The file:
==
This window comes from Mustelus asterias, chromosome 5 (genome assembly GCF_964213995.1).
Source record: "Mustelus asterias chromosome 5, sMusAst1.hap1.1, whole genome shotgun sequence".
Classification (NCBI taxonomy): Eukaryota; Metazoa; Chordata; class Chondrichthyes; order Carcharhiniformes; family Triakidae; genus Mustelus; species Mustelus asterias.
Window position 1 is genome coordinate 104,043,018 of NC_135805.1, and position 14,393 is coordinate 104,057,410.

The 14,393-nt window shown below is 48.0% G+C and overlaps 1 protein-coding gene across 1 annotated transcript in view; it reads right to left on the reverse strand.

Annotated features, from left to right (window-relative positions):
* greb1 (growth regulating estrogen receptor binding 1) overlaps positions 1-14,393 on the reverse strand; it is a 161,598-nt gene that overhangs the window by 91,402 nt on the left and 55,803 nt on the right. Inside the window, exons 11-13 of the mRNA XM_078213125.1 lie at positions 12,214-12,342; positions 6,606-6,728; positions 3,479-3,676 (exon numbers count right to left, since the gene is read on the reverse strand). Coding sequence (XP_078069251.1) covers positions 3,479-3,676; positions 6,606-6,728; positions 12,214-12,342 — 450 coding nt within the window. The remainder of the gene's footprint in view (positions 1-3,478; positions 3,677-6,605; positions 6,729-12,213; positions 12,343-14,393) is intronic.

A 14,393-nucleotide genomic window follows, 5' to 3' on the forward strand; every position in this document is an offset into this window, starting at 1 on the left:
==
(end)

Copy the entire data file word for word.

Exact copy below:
This window comes from Mustelus asterias, chromosome 5 (genome assembly GCF_964213995.1).
Source record: "Mustelus asterias chromosome 5, sMusAst1.hap1.1, whole genome shotgun sequence".
Classification (NCBI taxonomy): Eukaryota; Metazoa; Chordata; class Chondrichthyes; order Carcharhiniformes; family Triakidae; genus Mustelus; species Mustelus asterias.
Window position 1 is genome coordinate 104,043,018 of NC_135805.1, and position 14,393 is coordinate 104,057,410.

The 14,393-nt window shown below is 48.0% G+C and overlaps 1 protein-coding gene across 1 annotated transcript in view; it reads right to left on the reverse strand.

Annotated features, from left to right (window-relative positions):
* greb1 (growth regulating estrogen receptor binding 1) overlaps positions 1-14,393 on the reverse strand; it is a 161,598-nt gene that overhangs the window by 91,402 nt on the left and 55,803 nt on the right. Inside the window, exons 11-13 of the mRNA XM_078213125.1 lie at positions 12,214-12,342; positions 6,606-6,728; positions 3,479-3,676 (exon numbers count right to left, since the gene is read on the reverse strand). Coding sequence (XP_078069251.1) covers positions 3,479-3,676; positions 6,606-6,728; positions 12,214-12,342 — 450 coding nt within the window. The remainder of the gene's footprint in view (positions 1-3,478; positions 3,677-6,605; positions 6,729-12,213; positions 12,343-14,393) is intronic.

A 14,393-nucleotide genomic window follows, 5' to 3' on the forward strand; every position in this document is an offset into this window, starting at 1 on the left: